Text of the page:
A newly commissioned US fertilizer plant was experiencing recurring vibration problems with their vertical UAN Solution pump. The VSF vertically suspended pump was removed from service and sent to Hydro for a full inspection and investigation of the vibration source. When the pump was disassembled, it was evident that there were significant problems at the motor bearing and guide bushing locations. These design flaws that were affecting reliable operation of the pump.
Inspection of the motor thrust bearing revealed that the ball bearing cage had become unseated and was damaged. During Hydro’s analysis, it was determined that the motor thrust bearing was unsuitable for the service. The OEM chose a single row, angular contact bearing that could only handle thrust in one direction. During start-up, when the pump experienced an upthrust, the bearing became unseated. The unseated bearing was unable to function properly, even when the pump reached its normal operating thrust. This unrestrained upward motion of the shaft also caused damage to the mechanical seal faces.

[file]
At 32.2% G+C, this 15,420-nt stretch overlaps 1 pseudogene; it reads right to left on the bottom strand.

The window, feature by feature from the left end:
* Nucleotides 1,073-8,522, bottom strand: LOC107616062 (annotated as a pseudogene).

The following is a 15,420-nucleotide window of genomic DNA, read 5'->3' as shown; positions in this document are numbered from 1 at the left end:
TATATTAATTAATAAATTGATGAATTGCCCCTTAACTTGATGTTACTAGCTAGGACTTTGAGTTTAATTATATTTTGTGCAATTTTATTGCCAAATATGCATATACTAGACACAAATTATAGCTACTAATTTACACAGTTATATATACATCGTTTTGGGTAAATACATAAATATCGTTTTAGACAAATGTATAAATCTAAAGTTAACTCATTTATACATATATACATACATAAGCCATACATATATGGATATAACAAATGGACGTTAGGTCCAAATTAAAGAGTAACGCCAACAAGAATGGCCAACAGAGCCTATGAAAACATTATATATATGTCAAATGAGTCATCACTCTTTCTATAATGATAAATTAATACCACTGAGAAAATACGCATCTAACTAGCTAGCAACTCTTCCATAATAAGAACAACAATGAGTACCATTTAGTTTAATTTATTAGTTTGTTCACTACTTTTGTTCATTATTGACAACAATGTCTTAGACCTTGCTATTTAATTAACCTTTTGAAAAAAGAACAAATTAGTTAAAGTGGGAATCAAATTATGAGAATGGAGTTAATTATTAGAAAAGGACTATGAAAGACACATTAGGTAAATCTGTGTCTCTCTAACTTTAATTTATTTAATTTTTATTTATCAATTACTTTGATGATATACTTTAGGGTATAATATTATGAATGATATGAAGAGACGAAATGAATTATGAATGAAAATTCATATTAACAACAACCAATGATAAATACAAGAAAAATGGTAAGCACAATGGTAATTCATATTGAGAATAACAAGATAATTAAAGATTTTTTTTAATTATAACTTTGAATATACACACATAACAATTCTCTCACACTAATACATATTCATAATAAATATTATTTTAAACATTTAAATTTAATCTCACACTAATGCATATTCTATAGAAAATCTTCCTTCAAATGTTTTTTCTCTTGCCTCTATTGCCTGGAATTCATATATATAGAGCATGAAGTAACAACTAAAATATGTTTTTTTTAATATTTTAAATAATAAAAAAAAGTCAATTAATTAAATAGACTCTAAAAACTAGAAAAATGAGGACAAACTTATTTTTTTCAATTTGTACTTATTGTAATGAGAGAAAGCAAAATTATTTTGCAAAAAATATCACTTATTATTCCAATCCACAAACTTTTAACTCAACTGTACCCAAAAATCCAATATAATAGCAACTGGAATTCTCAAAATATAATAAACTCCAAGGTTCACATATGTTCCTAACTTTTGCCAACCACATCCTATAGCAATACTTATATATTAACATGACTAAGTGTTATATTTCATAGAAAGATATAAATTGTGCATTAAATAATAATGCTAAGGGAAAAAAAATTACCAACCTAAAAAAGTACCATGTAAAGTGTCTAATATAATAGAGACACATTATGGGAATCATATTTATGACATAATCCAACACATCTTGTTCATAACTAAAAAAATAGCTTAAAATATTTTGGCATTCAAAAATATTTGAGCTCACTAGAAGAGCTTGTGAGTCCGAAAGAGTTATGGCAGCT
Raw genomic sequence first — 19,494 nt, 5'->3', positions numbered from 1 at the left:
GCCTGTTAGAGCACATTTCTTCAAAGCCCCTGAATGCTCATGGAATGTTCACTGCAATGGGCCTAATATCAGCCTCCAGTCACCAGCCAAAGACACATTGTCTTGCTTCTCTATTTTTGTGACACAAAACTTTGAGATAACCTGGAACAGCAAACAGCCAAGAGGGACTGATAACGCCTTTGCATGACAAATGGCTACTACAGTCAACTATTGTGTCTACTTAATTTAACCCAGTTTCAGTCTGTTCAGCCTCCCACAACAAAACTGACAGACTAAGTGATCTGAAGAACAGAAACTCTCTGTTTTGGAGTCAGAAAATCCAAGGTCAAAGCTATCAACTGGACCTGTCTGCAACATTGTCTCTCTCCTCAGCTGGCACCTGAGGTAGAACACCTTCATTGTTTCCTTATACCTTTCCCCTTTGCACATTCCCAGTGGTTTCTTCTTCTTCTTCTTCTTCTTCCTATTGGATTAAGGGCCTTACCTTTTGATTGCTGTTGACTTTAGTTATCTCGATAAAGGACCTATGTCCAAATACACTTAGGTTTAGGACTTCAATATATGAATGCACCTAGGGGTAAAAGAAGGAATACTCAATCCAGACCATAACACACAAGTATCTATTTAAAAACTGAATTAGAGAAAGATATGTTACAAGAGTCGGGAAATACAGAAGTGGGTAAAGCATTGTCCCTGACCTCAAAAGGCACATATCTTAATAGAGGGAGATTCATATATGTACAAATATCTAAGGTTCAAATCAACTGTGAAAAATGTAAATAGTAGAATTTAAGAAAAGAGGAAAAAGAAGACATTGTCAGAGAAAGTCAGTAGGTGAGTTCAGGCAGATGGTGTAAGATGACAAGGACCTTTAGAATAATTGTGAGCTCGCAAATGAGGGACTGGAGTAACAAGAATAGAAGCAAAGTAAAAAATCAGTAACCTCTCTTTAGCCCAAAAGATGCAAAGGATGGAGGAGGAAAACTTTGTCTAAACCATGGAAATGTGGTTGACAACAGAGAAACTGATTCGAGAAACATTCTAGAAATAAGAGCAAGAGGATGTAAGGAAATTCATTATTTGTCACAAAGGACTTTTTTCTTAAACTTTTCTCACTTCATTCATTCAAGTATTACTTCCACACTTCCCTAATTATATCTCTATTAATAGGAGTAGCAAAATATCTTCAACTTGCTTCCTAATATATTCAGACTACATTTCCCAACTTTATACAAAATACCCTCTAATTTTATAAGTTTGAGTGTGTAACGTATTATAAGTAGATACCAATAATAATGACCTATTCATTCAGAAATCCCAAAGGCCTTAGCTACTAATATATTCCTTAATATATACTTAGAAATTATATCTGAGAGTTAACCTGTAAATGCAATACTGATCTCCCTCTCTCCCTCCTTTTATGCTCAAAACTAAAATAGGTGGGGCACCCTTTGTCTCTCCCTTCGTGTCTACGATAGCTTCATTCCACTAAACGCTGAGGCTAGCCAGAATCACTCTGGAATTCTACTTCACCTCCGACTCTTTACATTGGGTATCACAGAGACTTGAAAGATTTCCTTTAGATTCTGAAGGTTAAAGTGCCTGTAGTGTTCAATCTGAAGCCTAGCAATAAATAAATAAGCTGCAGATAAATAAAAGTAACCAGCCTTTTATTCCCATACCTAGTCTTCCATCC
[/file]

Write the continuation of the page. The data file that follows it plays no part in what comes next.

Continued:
Another problem detected during the DCI was elliptical wear of the bearing bores. In this pump, the lineshaft couplings were located under the guide bushings, which is very atypical. Lineshaft couplings are areas where the greatest runout often occurs, resulting in a greater probability of contact and wear in this area. This problematic design was coupled with excessive tolerances on the columns, spiders, sole plate, and motor flange that affected centerline compatibility of the components.
The pump was upgraded to a new design that included a relocation of the lineshaft couplings, a new thrust bearing that could handle load in both directions, and an improvement of all component tolerances to minimize the possibility of component misalignment. Almost 70% of the pump was redesigned; this work was completed on an emergency schedule of only 2-3 weeks. Since reinstallation, the pump has operated successfully with reduced vibration.